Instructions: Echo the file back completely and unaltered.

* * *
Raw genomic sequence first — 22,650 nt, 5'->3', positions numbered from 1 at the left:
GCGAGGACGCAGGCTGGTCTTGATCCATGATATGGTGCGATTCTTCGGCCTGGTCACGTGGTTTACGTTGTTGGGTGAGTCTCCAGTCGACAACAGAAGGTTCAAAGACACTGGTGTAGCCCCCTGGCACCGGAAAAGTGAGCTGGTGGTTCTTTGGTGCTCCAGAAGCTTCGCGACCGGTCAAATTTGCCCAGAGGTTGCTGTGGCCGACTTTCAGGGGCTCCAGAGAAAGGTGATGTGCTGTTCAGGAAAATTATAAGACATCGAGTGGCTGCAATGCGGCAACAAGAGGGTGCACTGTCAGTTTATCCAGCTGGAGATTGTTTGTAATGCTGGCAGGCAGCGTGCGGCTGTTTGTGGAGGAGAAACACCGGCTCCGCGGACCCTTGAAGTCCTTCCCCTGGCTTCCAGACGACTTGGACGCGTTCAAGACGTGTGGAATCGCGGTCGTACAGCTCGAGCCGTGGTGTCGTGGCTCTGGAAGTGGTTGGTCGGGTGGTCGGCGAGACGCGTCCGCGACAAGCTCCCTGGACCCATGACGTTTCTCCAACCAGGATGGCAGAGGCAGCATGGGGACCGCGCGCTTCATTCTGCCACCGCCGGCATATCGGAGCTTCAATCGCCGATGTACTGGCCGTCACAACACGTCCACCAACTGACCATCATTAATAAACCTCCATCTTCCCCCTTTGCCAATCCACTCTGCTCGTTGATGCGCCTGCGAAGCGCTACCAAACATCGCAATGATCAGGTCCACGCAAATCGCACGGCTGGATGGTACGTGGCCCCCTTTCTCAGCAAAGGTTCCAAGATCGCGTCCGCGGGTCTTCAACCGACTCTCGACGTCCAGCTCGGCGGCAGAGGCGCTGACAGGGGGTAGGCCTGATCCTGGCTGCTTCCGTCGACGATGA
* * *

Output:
Raw genomic sequence first — 22,650 nt, 5'->3', positions numbered from 1 at the left:
GCGAGGACGCAGGCTGGTCTTGATCCATGATATGGTGCGATTCTTCGGCCTGGTCACGTGGTTTACGTTGTTGGGTGAGTCTCCAGTCGACAACAGAAGGTTCAAAGACACTGGTGTAGCCCCCTGGCACCGGAAAAGTGAGCTGGTGGTTCTTTGGTGCTCCAGAAGCTTCGCGACCGGTCAAATTTGCCCAGAGGTTGCTGTGGCCGACTTTCAGGGGCTCCAGAGAAAGGTGATGTGCTGTTCAGGAAAATTATAAGACATCGAGTGGCTGCAATGCGGCAACAAGAGGGTGCACTGTCAGTTTATCCAGCTGGAGATTGTTTGTAATGCTGGCAGGCAGCGTGCGGCTGTTTGTGGAGGAGAAACACCGGCTCCGCGGACCCTTGAAGTCCTTCCCCTGGCTTCCAGACGACTTGGACGCGTTCAAGACGTGTGGAATCGCGGTCGTACAGCTCGAGCCGTGGTGTCGTGGCTCTGGAAGTGGTTGGTCGGGTGGTCGGCGAGACGCGTCCGCGACAAGCTCCCTGGACCCATGACGTTTCTCCAACCAGGATGGCAGAGGCAGCATGGGGACCGCGCGCTTCATTCTGCCACCGCCGGCATATCGGAGCTTCAATCGCCGATGTACTGGCCGTCACAACACGTCCACCAACTGACCATCATTAATAAACCTCCATCTTCCCCCTTTGCCAATCCACTCTGCTCGTTGATGCGCCTGCGAAGCGCTACCAAACATCGCAATGATCAGGTCCACGCAAATCGCACGGCTGGATGGTACGTGGCCCCCTTTCTCAGCAAAGGTTCCAAGATCGCGTCCGCGGGTCTTCAACCGACTCTCGACGTCCAGCTCGGCGGCAGAGGCGCTGACAGGGGGTAGGCCTGATCCTGGCTGCTTCCGTCGACGATGA